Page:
A man steeped in the light and lore of the American Southwest, the artist
Peter Hurd (1904-1984) is himself the stuff of legend, not least because a
president of the United States publicly refused to accept the official White
House portrait painted by Hurd. By the mid-1960s Hurd had already been enjoying
a quarter century of critical recognition and public acclaim. Among other
works depicting his native New Mexico, he had produced more than a dozen covers
for Time magazine. His wife Henriette (née
Wyeth, N. C.'s first child), who was also an artist, had done Time's Christmas 1953 cover: a portrait of her younger brother, Andrew. Together Peter and Henriette painted the portrait that appeared on
the January 1, 1965, cover of Time when its editors
named Lyndon Baines Johnson 1964 Man of the Year. Almost immediately there
came a request from the White House that Peter do Johnson's official
presidential portrait. When it was finally finished in 1965 and presented
to him, Johnson rejected it and fired off the remark heard ’round the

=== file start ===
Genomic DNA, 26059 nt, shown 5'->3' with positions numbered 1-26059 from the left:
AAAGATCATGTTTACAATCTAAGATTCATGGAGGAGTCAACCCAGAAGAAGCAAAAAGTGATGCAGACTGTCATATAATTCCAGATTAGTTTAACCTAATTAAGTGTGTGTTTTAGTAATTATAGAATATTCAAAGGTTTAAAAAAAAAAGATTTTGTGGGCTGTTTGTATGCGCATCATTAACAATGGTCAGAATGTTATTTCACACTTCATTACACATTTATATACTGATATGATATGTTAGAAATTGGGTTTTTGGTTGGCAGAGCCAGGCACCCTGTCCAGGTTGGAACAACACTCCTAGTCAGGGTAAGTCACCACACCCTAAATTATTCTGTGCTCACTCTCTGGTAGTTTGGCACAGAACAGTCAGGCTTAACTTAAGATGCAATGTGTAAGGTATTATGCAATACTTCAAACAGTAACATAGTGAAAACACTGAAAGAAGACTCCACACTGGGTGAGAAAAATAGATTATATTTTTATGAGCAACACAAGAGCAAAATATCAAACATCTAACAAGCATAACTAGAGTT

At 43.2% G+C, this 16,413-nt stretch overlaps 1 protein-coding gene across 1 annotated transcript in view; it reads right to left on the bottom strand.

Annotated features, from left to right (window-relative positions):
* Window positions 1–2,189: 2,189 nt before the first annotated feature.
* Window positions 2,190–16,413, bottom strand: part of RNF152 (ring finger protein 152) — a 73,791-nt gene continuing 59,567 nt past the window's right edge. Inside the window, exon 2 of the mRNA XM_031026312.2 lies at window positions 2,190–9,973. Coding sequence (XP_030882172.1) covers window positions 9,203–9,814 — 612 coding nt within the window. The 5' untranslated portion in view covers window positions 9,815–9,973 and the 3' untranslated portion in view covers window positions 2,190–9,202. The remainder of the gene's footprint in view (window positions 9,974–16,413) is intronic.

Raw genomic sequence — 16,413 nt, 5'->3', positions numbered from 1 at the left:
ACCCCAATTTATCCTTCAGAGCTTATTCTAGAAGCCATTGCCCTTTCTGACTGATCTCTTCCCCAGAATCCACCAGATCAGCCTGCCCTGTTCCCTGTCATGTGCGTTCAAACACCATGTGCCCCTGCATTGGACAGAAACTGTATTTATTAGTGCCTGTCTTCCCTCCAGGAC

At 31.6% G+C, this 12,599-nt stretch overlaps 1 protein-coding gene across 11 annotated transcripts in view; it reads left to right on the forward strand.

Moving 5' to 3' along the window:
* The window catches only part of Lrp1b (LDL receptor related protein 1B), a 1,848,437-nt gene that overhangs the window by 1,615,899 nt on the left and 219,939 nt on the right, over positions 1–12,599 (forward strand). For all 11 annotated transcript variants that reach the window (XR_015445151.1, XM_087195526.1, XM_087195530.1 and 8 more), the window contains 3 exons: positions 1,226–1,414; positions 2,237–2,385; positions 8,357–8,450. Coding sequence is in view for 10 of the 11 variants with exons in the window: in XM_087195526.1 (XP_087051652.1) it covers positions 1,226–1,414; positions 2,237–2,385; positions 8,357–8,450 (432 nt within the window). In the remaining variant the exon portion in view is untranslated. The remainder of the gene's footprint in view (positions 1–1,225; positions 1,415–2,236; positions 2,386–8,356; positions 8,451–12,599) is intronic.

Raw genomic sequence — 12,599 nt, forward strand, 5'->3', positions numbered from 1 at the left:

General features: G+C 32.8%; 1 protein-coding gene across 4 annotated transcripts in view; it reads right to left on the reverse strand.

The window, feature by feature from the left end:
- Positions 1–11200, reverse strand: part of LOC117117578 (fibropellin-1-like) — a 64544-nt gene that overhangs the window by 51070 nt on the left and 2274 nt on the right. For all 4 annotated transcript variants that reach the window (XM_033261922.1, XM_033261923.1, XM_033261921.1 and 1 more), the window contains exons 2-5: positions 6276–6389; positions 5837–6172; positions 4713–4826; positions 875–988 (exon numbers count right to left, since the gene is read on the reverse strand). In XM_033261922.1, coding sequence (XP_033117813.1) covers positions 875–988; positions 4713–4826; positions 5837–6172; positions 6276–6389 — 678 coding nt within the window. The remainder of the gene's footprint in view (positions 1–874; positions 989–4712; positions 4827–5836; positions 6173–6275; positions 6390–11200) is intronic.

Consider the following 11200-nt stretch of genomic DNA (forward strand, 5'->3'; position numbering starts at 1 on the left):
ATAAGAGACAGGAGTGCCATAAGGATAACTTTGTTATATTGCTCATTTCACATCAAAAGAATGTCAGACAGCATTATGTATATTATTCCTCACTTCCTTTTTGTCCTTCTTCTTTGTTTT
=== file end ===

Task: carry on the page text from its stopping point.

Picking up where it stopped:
world: “It's the ugliest thing I ever saw.” When Hurd asked
what he would have liked, Johnson is reported to have shown Hurd a Norman
Rockwell painting. But the cause célèbre took on an even more
delicious notoriety when the painting was given to the National Portrait Gallery.
The directors declined to hang it, explaining that since Johnson had helped
them to get that building, no one wished to offend him. It was hung only after
Johnson's death, where it remains today.
Southgate MT. The Dry River. JAMA. 2005;293(8):903. doi:10.1001/jama.293.8.903
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